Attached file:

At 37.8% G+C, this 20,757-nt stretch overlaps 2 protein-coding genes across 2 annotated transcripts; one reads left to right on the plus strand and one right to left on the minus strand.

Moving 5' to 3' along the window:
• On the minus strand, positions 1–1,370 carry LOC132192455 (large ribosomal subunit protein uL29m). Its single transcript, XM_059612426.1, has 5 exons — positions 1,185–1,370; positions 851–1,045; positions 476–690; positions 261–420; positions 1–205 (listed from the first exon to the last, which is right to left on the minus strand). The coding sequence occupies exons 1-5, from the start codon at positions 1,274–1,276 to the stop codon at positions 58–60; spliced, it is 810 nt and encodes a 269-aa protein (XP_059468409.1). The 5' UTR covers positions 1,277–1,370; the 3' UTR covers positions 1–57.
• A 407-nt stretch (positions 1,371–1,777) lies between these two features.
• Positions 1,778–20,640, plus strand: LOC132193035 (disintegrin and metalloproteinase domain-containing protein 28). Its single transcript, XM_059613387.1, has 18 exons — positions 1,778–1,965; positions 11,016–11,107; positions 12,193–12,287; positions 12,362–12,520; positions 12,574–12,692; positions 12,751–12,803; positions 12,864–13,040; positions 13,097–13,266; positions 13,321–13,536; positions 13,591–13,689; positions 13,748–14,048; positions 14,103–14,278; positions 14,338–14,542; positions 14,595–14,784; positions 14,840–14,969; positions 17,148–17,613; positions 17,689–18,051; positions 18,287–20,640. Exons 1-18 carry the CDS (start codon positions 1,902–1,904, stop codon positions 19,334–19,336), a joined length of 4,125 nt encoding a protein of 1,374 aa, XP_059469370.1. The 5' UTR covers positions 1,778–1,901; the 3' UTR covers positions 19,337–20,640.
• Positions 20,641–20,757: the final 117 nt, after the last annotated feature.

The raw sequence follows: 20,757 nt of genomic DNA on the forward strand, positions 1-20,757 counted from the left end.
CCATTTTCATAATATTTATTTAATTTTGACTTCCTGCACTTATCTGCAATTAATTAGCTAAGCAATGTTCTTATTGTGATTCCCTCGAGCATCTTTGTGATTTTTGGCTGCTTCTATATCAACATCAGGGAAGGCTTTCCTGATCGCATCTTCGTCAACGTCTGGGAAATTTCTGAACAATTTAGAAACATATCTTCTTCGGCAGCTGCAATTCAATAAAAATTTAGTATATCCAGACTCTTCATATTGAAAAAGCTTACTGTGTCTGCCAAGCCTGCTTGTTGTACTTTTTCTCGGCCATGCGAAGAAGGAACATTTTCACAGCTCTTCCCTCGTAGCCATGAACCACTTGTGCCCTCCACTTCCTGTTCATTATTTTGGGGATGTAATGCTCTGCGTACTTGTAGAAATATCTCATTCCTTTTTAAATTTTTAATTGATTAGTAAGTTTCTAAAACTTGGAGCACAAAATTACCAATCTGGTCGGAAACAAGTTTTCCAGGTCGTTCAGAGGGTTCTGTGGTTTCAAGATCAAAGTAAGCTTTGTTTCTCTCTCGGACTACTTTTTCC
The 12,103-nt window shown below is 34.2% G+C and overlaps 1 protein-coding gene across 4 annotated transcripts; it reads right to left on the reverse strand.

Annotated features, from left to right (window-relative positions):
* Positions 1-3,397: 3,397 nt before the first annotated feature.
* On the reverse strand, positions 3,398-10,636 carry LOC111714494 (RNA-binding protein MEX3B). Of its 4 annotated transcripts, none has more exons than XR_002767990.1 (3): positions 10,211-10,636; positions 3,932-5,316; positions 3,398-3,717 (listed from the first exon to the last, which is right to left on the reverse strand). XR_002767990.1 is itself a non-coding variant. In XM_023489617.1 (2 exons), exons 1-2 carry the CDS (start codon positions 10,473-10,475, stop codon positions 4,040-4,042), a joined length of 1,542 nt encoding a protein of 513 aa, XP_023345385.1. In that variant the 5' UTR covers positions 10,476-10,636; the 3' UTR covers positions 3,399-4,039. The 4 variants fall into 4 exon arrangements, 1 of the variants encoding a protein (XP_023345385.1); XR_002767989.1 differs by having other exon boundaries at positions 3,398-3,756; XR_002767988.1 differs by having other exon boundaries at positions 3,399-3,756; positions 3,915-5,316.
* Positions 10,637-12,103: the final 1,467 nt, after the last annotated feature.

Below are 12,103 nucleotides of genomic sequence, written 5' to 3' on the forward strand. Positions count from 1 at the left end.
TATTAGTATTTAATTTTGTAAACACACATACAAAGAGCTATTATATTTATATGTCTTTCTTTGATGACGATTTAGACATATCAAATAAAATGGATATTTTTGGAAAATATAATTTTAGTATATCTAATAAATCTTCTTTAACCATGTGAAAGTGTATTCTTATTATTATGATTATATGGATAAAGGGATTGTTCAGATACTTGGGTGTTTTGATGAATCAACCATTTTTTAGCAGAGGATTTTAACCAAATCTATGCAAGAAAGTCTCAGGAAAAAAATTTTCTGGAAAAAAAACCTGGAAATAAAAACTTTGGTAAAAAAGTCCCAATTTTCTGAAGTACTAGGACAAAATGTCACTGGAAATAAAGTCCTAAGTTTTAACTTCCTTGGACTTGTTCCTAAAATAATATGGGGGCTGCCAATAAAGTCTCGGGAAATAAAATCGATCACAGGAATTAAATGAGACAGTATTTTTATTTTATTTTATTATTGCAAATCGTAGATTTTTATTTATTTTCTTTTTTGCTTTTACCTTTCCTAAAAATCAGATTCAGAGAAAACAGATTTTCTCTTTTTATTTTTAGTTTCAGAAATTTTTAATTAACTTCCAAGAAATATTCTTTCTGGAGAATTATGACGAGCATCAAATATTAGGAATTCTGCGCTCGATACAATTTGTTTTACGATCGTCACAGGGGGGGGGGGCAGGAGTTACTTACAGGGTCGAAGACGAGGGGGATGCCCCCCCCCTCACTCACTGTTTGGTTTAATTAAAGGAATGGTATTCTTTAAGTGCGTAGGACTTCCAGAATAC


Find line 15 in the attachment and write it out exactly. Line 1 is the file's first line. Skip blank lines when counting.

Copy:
TATTAGTATTTAATTTTGTAAACACACATACAAAGAGCTATTATATTTATATGTCTTTCTTTGATGACGATTTAGACATATCAAATAAAATGGATATTTTTGGAAAATATAATTTTAGTATATCTAATAAATCTTCTTTAACCATGTGAAAGTGTATTCTTATTATTATGATTATATGGATAAAGGGATTGTTCAGATACTTGGGTGTTTTGATGAATCAACCATTTTTTAGCAGAGGATTTTAACCAAATCTATGCAAGAAAGTCTCAGGAAAAAAATTTTCTGGAAAAAAAACCTGGAAATAAAAACTTTGGTAAAAAAGTCCCAATTTTCTGAAGTACTAGGACAAAATGTCACTGGAAATAAAGTCCTAAGTTTTAACTTCCTTGGACTTGTTCCTAAAATAATATGGGGGCTGCCAATAAAGTCTCGGGAAATAAAATCGATCACAGGAATTAAATGAGACAGTATTTTTATTTTATTTTATTATTGCAAATCGTAGATTTTTATTTATTTTCTTTTTTGCTTTTACCTTTCCTAAAAATCAGATTCAGAGAAAACAGATTTTCTCTTTTTATTTTTAGTTTCAGAAATTTTTAATTAACTTCCAAGAAATATTCTTTCTGGAGAATTATGACGAGCATCAAATATTAGGAATTCTGCGCTCGATACAATTTGTTTTACGATCGTCACAGGGGGGGGGGGCAGGAGTTACTTACAGGGTCGAAGACGAGGGGGATGCCCCCCCCCTCACTCACTGTTTGGTTTAATTAAAGGAATGGTATTCTTTAAGTGCGTAGGACTTCCAGAATAC